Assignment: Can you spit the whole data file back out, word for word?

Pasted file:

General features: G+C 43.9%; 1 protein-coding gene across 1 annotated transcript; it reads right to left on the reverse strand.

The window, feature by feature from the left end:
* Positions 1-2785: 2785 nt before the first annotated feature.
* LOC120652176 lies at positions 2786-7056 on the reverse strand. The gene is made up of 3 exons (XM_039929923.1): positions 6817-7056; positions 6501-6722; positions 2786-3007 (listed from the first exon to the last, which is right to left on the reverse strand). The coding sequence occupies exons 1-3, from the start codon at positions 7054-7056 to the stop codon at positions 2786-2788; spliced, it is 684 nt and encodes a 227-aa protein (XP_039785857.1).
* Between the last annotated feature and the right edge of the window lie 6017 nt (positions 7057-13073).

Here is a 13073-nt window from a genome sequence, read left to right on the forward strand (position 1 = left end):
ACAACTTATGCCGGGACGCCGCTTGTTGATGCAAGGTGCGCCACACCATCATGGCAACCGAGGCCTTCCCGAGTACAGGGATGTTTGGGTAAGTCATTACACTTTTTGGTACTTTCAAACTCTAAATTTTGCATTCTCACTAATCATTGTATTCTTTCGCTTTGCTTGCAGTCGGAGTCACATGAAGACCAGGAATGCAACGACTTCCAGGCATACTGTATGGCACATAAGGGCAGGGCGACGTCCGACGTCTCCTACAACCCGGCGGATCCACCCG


General features: G+C 43.9%; 1 protein-coding gene across 1 annotated transcript; it reads right to left on the reverse strand.

The window, feature by feature from the left end:
* Positions 1-2785: 2785 nt before the first annotated feature.
* LOC120652176 lies at positions 2786-7056 on the reverse strand. The gene is made up of 3 exons (XM_039929923.1): positions 6817-7056; positions 6501-6722; positions 2786-3007 (listed from the first exon to the last, which is right to left on the reverse strand). The coding sequence occupies exons 1-3, from the start codon at positions 7054-7056 to the stop codon at positions 2786-2788; spliced, it is 684 nt and encodes a 227-aa protein (XP_039785857.1).
* Between the last annotated feature and the right edge of the window lie 6017 nt (positions 7057-13073).

Here is a 13073-nt window from a genome sequence, read left to right on the forward strand (position 1 = left end):
ACAACTTATGCCGGGACGCCGCTTGTTGATGCAAGGTGCGCCACACCATCATGGCAACCGAGGCCTTCCCGAGTACAGGGATGTTTGGGTAAGTCATTACACTTTTTGGTACTTTCAAACTCTAAATTTTGCATTCTCACTAATCATTGTATTCTTTCGCTTTGCTTGCAGTCGGAGTCACATGAAGACCAGGAATGCAACGACTTCCAGGCATACTGTATGGCACATAAGGGCAGGGCGACGTCCGACGTCTCCTACAACCCGGCGGATCCACCCG